A question on cleaning & then a particular piece (Llama .380)

Discussion in 'Technical Questions & Information' started by XabuJr, Jan 21, 2007.

  1. XabuJr

    XabuJr New Member

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    Jan 20, 2007
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    Ok, so I just got this gun from my dad:

    [​IMG]

    It's a Llama .380 auto. Can't seem to find much on these older ones, as it appears Llama has shut down.

    Where can I get a manual for this gun or a cleaning guide? I've always just shot, not had to clean, maintain, etc. So I don't wanna mess this gun up.

    The other ? is going to make me sound like an idiot, but I don't care, I'd rather be an informed idiot than never know.

    The circled piece.... what does it do? I watch what it does when I try to use the switch but it doesn't really do anything.. :confused:

    [​IMG]

    Thanks guys!
  2. Ursus

    Ursus New Member

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    Wellcome XabuJr!! That piece is a thumb safety. It's pourpose is to prevent the hammer to fall at pulling the trigger. Of course, the hammer must be fully cocked. (That is hammer is totally pulled back).This is what is known as a cocked(Hammer back) and locked (safety on/upwards) carry.
    Let me check about your other question...altough I think dissasembly is not that different from a 1911's.
    Last edited: Jan 21, 2007
  3. Xracer

    Xracer *TFF Admin Staff Mediator*

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    Hi XabuJr......welcome to TFF. :)

    Looks like a Llama Model IIIA.....and I've got one just like it. Basically, it's a 2/3 scale copy of the Colt M1911A1.....and it field strips and disassembles just like the Colt. The only difference between the Llama IIIA and the Colt is that the Colt has an external extractor and the Llama has an internal one. This won't bother you for normal field stripping for cleaning.

    For cleaning, you need only go to step 9: http://www.marstar.ca/AssemblyColt1911.htm

    Here's another disassembly/assembly guide: http://www.m1911.org/full_striping.htm

    OK.....now the circled part in your photo is the Manual (or thumb) Safety.
    With the hammer cocked and the safety in the UP position, it blocks the hammer from falling.

    The Colt M1911 is what's known as a single-action auto pistol.....which means that the hammer must be cocked in order for it to fire. The thumb safety keeps the gun from firing when the the hammer is cocked and ready for firing.
  4. Ursus

    Ursus New Member

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  5. Xabu, welcome to TFF! There is no such thing as a dumb question if you don't know the answer to it. The only "dumb" people are the ones who don't ask questions when they don't know.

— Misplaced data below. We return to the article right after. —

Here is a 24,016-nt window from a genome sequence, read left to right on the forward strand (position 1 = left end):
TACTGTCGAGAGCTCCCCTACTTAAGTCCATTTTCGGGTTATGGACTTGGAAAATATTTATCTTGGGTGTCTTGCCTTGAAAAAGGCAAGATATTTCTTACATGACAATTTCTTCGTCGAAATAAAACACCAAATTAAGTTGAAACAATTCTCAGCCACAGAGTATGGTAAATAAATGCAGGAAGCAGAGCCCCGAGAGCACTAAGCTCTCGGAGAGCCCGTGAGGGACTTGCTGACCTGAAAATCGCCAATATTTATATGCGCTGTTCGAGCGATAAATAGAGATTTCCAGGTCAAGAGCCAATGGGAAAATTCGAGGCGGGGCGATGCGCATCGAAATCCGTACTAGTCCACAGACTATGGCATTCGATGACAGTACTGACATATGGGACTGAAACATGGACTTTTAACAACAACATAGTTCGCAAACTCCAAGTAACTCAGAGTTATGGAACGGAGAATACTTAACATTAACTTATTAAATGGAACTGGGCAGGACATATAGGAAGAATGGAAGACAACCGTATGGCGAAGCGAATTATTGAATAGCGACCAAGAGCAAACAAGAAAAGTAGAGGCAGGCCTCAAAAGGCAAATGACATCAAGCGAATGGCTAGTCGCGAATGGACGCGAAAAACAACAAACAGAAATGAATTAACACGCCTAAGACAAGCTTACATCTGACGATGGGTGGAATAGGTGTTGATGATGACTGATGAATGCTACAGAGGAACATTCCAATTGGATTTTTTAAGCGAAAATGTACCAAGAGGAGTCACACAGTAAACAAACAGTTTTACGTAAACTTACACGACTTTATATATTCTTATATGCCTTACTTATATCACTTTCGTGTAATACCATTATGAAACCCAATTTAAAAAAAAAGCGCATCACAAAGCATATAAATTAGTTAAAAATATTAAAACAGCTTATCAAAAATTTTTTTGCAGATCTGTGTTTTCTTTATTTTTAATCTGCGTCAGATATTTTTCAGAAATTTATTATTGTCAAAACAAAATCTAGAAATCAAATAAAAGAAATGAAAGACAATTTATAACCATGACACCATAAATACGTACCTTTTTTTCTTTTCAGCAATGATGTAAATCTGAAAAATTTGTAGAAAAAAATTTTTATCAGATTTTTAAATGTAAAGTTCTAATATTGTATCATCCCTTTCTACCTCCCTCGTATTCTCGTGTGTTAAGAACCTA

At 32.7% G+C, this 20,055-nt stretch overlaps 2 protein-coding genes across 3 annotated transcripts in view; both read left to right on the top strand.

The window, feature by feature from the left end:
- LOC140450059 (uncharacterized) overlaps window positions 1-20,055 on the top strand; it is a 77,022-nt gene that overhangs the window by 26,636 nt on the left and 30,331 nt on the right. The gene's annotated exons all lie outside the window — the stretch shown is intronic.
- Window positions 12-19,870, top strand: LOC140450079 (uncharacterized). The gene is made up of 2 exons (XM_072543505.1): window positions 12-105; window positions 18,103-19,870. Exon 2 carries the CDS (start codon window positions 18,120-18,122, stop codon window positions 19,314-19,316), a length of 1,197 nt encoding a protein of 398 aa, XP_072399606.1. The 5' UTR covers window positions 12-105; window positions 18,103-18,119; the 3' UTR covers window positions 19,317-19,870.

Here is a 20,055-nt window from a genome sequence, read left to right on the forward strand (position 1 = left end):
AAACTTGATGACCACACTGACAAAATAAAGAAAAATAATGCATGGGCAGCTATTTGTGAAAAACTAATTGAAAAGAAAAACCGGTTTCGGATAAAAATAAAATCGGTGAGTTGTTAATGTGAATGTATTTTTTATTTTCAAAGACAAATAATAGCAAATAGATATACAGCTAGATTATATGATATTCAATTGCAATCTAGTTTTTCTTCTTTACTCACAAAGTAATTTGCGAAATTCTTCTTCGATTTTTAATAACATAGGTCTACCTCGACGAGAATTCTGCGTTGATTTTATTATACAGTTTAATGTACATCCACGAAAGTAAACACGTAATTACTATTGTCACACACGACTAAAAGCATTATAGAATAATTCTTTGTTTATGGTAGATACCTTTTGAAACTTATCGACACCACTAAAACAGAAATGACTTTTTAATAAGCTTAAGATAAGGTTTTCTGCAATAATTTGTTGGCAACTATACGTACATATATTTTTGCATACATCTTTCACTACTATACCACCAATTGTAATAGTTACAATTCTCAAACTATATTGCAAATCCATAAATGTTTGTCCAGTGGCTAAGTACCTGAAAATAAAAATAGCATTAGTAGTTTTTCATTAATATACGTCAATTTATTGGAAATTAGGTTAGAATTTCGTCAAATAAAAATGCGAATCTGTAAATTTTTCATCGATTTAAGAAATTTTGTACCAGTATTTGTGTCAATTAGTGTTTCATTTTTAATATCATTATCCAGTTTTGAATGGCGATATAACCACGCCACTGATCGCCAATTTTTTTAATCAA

The others here have the right of it. The part you circled is, of course, the thumb safety for the weapon. It won't engage unless the hammer is fully cocked. When the weapon is carried with the hammer cocked, a round in the chamber, and the thumb safety engaged it is in what we call "Condition One," i.e., to fire all that is needed is for the thumb safety to be disengaged by your thumb while the butt safety is pressed down by your grip on the pistol butt. Pressing the trigger will then dicharge the weapon. "Condition Two" is similar except that the hammer is carried in the down position with a live round in the chamber and a full magazine is in place, thus the hammer must be pulled completely back to the cocked position by the thumb in order to discharge the weapon. In Condition Two, the thumb safety is, of course, not engaged at all. You effectively have simple single action operation, not unlike what occurrs in a single-action revolver. The only danger with Condition Two is that it is conceivable that the weapon could accidentally discharge if dropped directly on the hammer from a height of several feet. It's not likely, but it can happen. Condition Three is when the weapon is carried with a full magazine, hammer down, but NO round in the chamber. To fire, it is necessary first actually to cock the slide to put a round in the chamber, which normally takes two hands. This is the safest way to carry a single action auto, and the manner offically specified in the military, not that most of us carried it that way. ;)

    I too have a Llama IIIA and I can confirm it breaks down and reassembles virtually identically to a 1911 pattern .45 pistol.
  6. XabuJr

    XabuJr New Member

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    Sweet, you guys are awesome! I figured it was a safety of sorts, but hadn't messed with it that much. I know the basics of gun safety and know how to make sure it's empty and everything. But to actually own and carry is quite new.

    Thanks for all the info!!
  7. 22WRF

    22WRF Well-Known Member

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    One more thing.
    The IIIA has a loaded chamber indicator.
    You will see it just in front of the rear sight.
    Just a little flat metal strip that raises up when a round is in the chamber.
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